Lorem ipsum dolor sit amet, consectetur adipiscing elit. Vivamus convallis sem tellus, vitae egestas felis vestibule ut.

Error message details.

Reuse Permissions

Request permission to republish or redistribute SHRM content and materials.

What are the pros and cons of a "consensual relationship" contract with employees who are dating?

Workplace romances may lead to accusations of poor judgment, ethical breaches, favoritism and harassment. Employers are also aware of the risks of decreased productivity and employee morale. These concerns have led some employers to institute consensual relationship agreements (sometimes called “love contracts”).

In a consensual relationship contract, the dating parties sign an agreement that confirms the relationship is consensual, explains what the parties should do if the relationship ever ceases to be consensual, and affirms that the employees are aware of the organization’s policies on sexual harassment and workplace ethics and also that they understand the consequences of failure to follow those policies. Agreements may be between peers or between employees of different levels in the organization.

Experts say the reasons for asking employees to sign a consensual relationship contract include:

  • Decreasing sexual harassment litigation risk. If a workplace romance fails, one employee may claim to have been pressured into the relationship, particularly if one of the employees is in a higher role in the organization than the other. A consensual relationship contract, signed after the relationship has commenced, can effectively refute such claims by providing compelling evidence that both employees entered the relationship voluntarily.

  • Reducing perceptions of favoritism. Favoritism—or the appearance of it—is not just poor employee relations. In some cases, it is a cause for harassment lawsuits. Openness about the existence of the relationship allows management to be alert for behavior that may hint of favoritism.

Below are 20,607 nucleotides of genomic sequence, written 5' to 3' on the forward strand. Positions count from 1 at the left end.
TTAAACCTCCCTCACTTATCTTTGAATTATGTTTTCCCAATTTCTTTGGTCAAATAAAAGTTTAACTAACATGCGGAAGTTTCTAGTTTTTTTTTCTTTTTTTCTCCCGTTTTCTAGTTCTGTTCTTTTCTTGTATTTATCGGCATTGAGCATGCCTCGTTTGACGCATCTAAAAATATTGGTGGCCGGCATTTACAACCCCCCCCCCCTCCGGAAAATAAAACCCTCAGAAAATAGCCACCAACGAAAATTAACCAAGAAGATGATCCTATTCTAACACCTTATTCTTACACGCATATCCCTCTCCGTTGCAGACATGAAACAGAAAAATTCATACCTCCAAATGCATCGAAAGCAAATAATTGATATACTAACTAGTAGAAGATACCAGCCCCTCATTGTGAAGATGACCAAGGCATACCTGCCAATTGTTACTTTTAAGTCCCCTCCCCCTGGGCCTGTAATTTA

• Creating a forum to discuss professional workplace behavior. A consensual relationship contract provides a forum for HR professionals to talk to dating employees about appropriate workplace behavior.

Before adopting consensual relationship contracts, employers should consider how their use will affect the organization and its employees: Will the use and enforcement cause as many problems as they solve?

Reasons why some HR professionals spurn consensual relationship contracts include the following:

  • Employees may regard them as an invasion of privacy. Well-performing, professional employees may be offended by the mandatory reporting of a personal relationship.

  • HR does not want to be in charge of relationships. Consensual relationship contracts may put HR professionals into the position of policing who dates whom, having to discuss the appropriateness of relationships and dealing with the “idea,” rather than with the reality, of awkward situations.

  • Consensual relationship contracts do not always protect against the most problematic romantic relationships. Romantic relationships most likely to cause problems for organizations are those in which participants will be the least likely to come forward to sign consensual relationship contract, regardless of policy. For example, married participants or participants in sensitive jobs may choose to disregard policy because of the negative repercussions of revealing the relationship.

Consensual relationship contracts are not for every organization, and the pros and cons must be carefully considered. Regardless, all employers would be wise to create policies that clearly outline acceptable behavior within the organization as well as consequences for employees who cross those boundaries.


​An organization run by AI is not a futuristic concept. Such technology is already a part of many workplaces and will continue to shape the labor market and HR. Here's how employers and employees can successfully manage generative AI and other AI-powered systems.